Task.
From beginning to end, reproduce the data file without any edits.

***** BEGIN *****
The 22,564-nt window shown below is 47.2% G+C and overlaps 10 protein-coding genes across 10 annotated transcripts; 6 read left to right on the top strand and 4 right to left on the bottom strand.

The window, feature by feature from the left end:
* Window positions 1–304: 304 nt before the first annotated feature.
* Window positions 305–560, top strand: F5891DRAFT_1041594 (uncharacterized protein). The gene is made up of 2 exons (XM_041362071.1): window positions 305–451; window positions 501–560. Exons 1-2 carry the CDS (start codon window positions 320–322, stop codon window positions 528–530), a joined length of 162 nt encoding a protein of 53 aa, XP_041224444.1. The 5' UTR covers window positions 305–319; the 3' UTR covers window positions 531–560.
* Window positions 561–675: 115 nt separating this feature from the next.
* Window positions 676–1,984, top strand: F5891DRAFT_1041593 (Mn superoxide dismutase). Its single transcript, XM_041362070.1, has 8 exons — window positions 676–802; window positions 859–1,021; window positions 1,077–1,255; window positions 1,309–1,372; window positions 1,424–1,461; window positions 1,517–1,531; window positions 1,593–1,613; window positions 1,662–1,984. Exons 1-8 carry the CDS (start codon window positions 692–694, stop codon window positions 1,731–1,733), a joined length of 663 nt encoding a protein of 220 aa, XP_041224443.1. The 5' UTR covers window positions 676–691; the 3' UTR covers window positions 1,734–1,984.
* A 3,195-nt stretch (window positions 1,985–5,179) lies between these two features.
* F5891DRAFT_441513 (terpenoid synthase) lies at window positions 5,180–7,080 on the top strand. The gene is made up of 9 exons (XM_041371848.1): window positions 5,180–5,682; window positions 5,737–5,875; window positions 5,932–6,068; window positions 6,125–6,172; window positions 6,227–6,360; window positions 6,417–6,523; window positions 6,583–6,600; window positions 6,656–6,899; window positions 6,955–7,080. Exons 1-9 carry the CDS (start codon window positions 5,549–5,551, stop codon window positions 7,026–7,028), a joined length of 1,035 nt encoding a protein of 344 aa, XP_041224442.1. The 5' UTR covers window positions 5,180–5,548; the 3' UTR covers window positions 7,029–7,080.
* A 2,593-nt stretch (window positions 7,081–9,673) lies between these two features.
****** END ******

The 22,564-nt window shown below is 47.2% G+C and overlaps 10 protein-coding genes across 10 annotated transcripts; 6 read left to right on the top strand and 4 right to left on the bottom strand.

The window, feature by feature from the left end:
* Window positions 1–304: 304 nt before the first annotated feature.
* Window positions 305–560, top strand: F5891DRAFT_1041594 (uncharacterized protein). The gene is made up of 2 exons (XM_041362071.1): window positions 305–451; window positions 501–560. Exons 1-2 carry the CDS (start codon window positions 320–322, stop codon window positions 528–530), a joined length of 162 nt encoding a protein of 53 aa, XP_041224444.1. The 5' UTR covers window positions 305–319; the 3' UTR covers window positions 531–560.
* Window positions 561–675: 115 nt separating this feature from the next.
* Window positions 676–1,984, top strand: F5891DRAFT_1041593 (Mn superoxide dismutase). Its single transcript, XM_041362070.1, has 8 exons — window positions 676–802; window positions 859–1,021; window positions 1,077–1,255; window positions 1,309–1,372; window positions 1,424–1,461; window positions 1,517–1,531; window positions 1,593–1,613; window positions 1,662–1,984. Exons 1-8 carry the CDS (start codon window positions 692–694, stop codon window positions 1,731–1,733), a joined length of 663 nt encoding a protein of 220 aa, XP_041224443.1. The 5' UTR covers window positions 676–691; the 3' UTR covers window positions 1,734–1,984.
* A 3,195-nt stretch (window positions 1,985–5,179) lies between these two features.
* F5891DRAFT_441513 (terpenoid synthase) lies at window positions 5,180–7,080 on the top strand. The gene is made up of 9 exons (XM_041371848.1): window positions 5,180–5,682; window positions 5,737–5,875; window positions 5,932–6,068; window positions 6,125–6,172; window positions 6,227–6,360; window positions 6,417–6,523; window positions 6,583–6,600; window positions 6,656–6,899; window positions 6,955–7,080. Exons 1-9 carry the CDS (start codon window positions 5,549–5,551, stop codon window positions 7,026–7,028), a joined length of 1,035 nt encoding a protein of 344 aa, XP_041224442.1. The 5' UTR covers window positions 5,180–5,548; the 3' UTR covers window positions 7,029–7,080.
* A 2,593-nt stretch (window positions 7,081–9,673) lies between these two features.